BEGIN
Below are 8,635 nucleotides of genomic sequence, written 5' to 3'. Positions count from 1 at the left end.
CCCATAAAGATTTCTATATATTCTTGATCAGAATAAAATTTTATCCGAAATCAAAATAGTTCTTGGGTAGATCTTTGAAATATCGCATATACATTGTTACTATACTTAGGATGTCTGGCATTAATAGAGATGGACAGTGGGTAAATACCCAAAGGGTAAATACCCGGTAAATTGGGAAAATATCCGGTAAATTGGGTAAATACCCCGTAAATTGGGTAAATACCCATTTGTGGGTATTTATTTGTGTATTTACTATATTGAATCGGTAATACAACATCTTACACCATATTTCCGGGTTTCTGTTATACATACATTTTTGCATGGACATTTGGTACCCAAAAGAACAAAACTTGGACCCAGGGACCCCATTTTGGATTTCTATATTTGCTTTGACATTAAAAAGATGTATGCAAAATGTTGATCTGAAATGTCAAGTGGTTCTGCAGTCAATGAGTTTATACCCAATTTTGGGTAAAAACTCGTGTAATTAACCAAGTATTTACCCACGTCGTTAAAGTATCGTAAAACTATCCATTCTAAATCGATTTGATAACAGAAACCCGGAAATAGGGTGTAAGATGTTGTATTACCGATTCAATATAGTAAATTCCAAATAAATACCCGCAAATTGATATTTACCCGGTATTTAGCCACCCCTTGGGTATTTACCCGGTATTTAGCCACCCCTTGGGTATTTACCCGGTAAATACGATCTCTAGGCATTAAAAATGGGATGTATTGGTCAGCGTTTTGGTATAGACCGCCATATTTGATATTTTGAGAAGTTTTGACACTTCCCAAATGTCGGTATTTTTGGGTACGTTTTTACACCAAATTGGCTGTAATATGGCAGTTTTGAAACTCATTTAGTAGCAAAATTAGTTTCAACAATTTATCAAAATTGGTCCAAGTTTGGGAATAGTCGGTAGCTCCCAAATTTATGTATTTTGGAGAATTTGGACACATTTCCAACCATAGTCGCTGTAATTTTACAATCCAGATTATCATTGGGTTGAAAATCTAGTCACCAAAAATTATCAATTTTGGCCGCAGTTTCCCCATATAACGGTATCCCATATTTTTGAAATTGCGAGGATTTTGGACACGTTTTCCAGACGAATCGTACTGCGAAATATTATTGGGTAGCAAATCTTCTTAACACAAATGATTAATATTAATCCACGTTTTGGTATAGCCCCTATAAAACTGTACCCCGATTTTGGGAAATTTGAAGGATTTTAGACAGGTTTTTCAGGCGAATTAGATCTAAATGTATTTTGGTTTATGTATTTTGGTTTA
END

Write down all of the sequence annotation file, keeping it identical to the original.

Below are 8,635 nucleotides of genomic sequence, written 5' to 3'. Positions count from 1 at the left end.
CCCATAAAGATTTCTATATATTCTTGATCAGAATAAAATTTTATCCGAAATCAAAATAGTTCTTGGGTAGATCTTTGAAATATCGCATATACATTGTTACTATACTTAGGATGTCTGGCATTAATAGAGATGGACAGTGGGTAAATACCCAAAGGGTAAATACCCGGTAAATTGGGAAAATATCCGGTAAATTGGGTAAATACCCCGTAAATTGGGTAAATACCCATTTGTGGGTATTTATTTGTGTATTTACTATATTGAATCGGTAATACAACATCTTACACCATATTTCCGGGTTTCTGTTATACATACATTTTTGCATGGACATTTGGTACCCAAAAGAACAAAACTTGGACCCAGGGACCCCATTTTGGATTTCTATATTTGCTTTGACATTAAAAAGATGTATGCAAAATGTTGATCTGAAATGTCAAGTGGTTCTGCAGTCAATGAGTTTATACCCAATTTTGGGTAAAAACTCGTGTAATTAACCAAGTATTTACCCACGTCGTTAAAGTATCGTAAAACTATCCATTCTAAATCGATTTGATAACAGAAACCCGGAAATAGGGTGTAAGATGTTGTATTACCGATTCAATATAGTAAATTCCAAATAAATACCCGCAAATTGATATTTACCCGGTATTTAGCCACCCCTTGGGTATTTACCCGGTATTTAGCCACCCCTTGGGTATTTACCCGGTAAATACGATCTCTAGGCATTAAAAATGGGATGTATTGGTCAGCGTTTTGGTATAGACCGCCATATTTGATATTTTGAGAAGTTTTGACACTTCCCAAATGTCGGTATTTTTGGGTACGTTTTTACACCAAATTGGCTGTAATATGGCAGTTTTGAAACTCATTTAGTAGCAAAATTAGTTTCAACAATTTATCAAAATTGGTCCAAGTTTGGGAATAGTCGGTAGCTCCCAAATTTATGTATTTTGGAGAATTTGGACACATTTCCAACCATAGTCGCTGTAATTTTACAATCCAGATTATCATTGGGTTGAAAATCTAGTCACCAAAAATTATCAATTTTGGCCGCAGTTTCCCCATATAACGGTATCCCATATTTTTGAAATTGCGAGGATTTTGGACACGTTTTCCAGACGAATCGTACTGCGAAATATTATTGGGTAGCAAATCTTCTTAACACAAATGATTAATATTAATCCACGTTTTGGTATAGCCCCTATAAAACTGTACCCCGATTTTGGGAAATTTGAAGGATTTTAGACAGGTTTTTCAGGCGAATTAGATCTAAATGTATTTTGGTTTATGTATTTTGGTTTA